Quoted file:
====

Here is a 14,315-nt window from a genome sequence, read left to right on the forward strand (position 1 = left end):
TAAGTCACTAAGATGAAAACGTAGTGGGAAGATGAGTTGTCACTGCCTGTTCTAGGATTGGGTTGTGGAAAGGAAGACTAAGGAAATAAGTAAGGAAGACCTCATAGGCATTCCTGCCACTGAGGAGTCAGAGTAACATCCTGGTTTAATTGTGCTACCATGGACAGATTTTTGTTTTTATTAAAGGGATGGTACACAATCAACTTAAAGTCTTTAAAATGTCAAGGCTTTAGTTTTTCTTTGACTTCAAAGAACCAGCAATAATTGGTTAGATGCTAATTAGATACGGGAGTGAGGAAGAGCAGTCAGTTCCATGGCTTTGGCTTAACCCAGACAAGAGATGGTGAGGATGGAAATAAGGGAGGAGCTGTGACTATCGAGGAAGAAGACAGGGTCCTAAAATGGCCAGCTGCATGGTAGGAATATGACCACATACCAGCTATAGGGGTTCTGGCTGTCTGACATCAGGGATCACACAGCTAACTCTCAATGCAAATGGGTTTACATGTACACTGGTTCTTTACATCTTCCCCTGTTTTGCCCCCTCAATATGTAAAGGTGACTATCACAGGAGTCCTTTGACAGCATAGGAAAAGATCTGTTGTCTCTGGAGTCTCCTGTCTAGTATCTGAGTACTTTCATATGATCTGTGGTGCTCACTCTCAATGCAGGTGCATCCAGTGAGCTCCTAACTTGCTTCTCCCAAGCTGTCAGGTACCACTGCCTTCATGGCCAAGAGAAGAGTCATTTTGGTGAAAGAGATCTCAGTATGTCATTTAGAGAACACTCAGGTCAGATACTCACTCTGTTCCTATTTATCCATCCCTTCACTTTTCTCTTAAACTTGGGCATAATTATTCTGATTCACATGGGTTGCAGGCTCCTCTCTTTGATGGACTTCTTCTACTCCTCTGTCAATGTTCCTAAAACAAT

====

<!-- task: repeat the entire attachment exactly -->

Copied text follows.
Here is a 14,315-nt window from a genome sequence, read left to right on the forward strand (position 1 = left end):
TAAGTCACTAAGATGAAAACGTAGTGGGAAGATGAGTTGTCACTGCCTGTTCTAGGATTGGGTTGTGGAAAGGAAGACTAAGGAAATAAGTAAGGAAGACCTCATAGGCATTCCTGCCACTGAGGAGTCAGAGTAACATCCTGGTTTAATTGTGCTACCATGGACAGATTTTTGTTTTTATTAAAGGGATGGTACACAATCAACTTAAAGTCTTTAAAATGTCAAGGCTTTAGTTTTTCTTTGACTTCAAAGAACCAGCAATAATTGGTTAGATGCTAATTAGATACGGGAGTGAGGAAGAGCAGTCAGTTCCATGGCTTTGGCTTAACCCAGACAAGAGATGGTGAGGATGGAAATAAGGGAGGAGCTGTGACTATCGAGGAAGAAGACAGGGTCCTAAAATGGCCAGCTGCATGGTAGGAATATGACCACATACCAGCTATAGGGGTTCTGGCTGTCTGACATCAGGGATCACACAGCTAACTCTCAATGCAAATGGGTTTACATGTACACTGGTTCTTTACATCTTCCCCTGTTTTGCCCCCTCAATATGTAAAGGTGACTATCACAGGAGTCCTTTGACAGCATAGGAAAAGATCTGTTGTCTCTGGAGTCTCCTGTCTAGTATCTGAGTACTTTCATATGATCTGTGGTGCTCACTCTCAATGCAGGTGCATCCAGTGAGCTCCTAACTTGCTTCTCCCAAGCTGTCAGGTACCACTGCCTTCATGGCCAAGAGAAGAGTCATTTTGGTGAAAGAGATCTCAGTATGTCATTTAGAGAACACTCAGGTCAGATACTCACTCTGTTCCTATTTATCCATCCCTTCACTTTTCTCTTAAACTTGGGCATAATTATTCTGATTCACATGGGTTGCAGGCTCCTCTCTTTGATGGACTTCTTCTACTCCTCTGTCAATGTTCCTAAAACAAT